Melbourne also temporarily had the nickname ‘Smellbourne’ as waste and sewage was tipped into the Yarra river which runs through the city. The name Yarra is an aboriginal term however represents an early miscommunication as Yarra literally means water, Yarra Yarra, lots of water. When Europeans asked the name of the river the reply would have been ‘lots of water’ or river, however the mistake stuck!
Melbourne and Sydney’s rivalry has always been a perceived hot topic as they compete for population and world status, hence the capital Canberra sitting between the two. In 1956, Melbourne hosted the Olympics and this was the year the design for the iconic Sydney opera house was announced.
Another well known side of Melbourne is it’s street art, areas set aside for legal graffiti. Pieces here last depending on quality, normally about three months shelf life for a good piece before it gets replaced. These little lane ways smell pungently of spray paint.
After the tour, my new friend Chelsea and I headed back to the state library to learn more about Ned Kelly where his armour is on display. The library also had a great exhibition named Bohemian Melbourne which looked at the trendsetters of Melbourne’s hipster, alternative population.
After a great day in the CBD, I began my journey laden with bags to my new hostel across town on Chapel street. The place had been recommended to me as small but welcoming and indeed it felt more like a student halls than a hostel. Into the evening everyone sat socialising on the porch, I felt very welcome!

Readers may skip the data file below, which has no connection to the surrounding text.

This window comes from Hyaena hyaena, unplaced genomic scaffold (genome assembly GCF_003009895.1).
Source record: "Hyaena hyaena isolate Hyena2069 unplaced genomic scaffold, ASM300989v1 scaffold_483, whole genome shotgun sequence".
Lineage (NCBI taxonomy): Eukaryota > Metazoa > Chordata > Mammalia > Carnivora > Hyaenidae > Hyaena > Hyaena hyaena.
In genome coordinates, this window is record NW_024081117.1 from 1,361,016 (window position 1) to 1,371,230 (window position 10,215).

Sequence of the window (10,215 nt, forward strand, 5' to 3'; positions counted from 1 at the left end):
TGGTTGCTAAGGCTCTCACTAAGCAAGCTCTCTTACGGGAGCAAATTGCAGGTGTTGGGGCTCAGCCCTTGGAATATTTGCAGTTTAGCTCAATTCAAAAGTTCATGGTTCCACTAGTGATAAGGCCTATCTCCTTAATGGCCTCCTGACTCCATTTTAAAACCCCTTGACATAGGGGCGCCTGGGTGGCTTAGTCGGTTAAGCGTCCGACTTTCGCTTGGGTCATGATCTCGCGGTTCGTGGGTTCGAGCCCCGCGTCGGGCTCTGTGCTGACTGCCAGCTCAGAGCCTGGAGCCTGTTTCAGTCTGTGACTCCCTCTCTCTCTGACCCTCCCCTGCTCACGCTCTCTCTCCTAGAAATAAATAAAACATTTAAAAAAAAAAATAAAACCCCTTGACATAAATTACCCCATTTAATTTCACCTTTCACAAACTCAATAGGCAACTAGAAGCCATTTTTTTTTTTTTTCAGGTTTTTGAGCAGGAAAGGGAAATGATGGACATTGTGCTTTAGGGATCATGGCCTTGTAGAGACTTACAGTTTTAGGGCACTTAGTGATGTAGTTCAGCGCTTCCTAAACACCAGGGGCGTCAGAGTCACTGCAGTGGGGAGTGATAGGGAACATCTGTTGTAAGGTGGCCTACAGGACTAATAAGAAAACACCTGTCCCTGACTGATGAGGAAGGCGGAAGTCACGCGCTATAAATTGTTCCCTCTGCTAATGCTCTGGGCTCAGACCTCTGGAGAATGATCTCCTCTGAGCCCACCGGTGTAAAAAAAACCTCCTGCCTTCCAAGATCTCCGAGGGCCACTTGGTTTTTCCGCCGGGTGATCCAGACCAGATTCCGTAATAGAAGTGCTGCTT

The friendly feel of my hostel was counterproductive to an early start exploring the city. It was a relaxed and sociable event to get breakfast and sit on the porch chatting. Late morning I met a friend from Alice Springs in the laneway cafés for a coffee. It’s easy to get lost finding the atmospheric spot with fashionable melbournites scouting out espressos.
We walked through the city past the old city baths, an alternative to bathing in the smelly Yarra, to Victoria Markets. The smell of mingling fish and meat was unappetising. The booths of food sellers stocking Christmas goodies. We continued our stroll to Docklands, an area which didn’t seen to fit with the rest of the city, more modern but nonetheless clean cut and fashionable. After an explore we caught the old fashioned tram 35 back to Flinders street station.
I met Chelsea and we walked into hipster suburb Fitzroy. It used to be considered outskirts but has since been absorbed into the city, whilst retaining its grungy and alternative feel. Here impressive street art marks every wall, a chance to express its individuality. We whiled away a pleasant afternoon ducking in and out of book shops, antique shops and passing impressive window displays where people had transformed old warehouses. By the time I returned to my hostel I was walked out!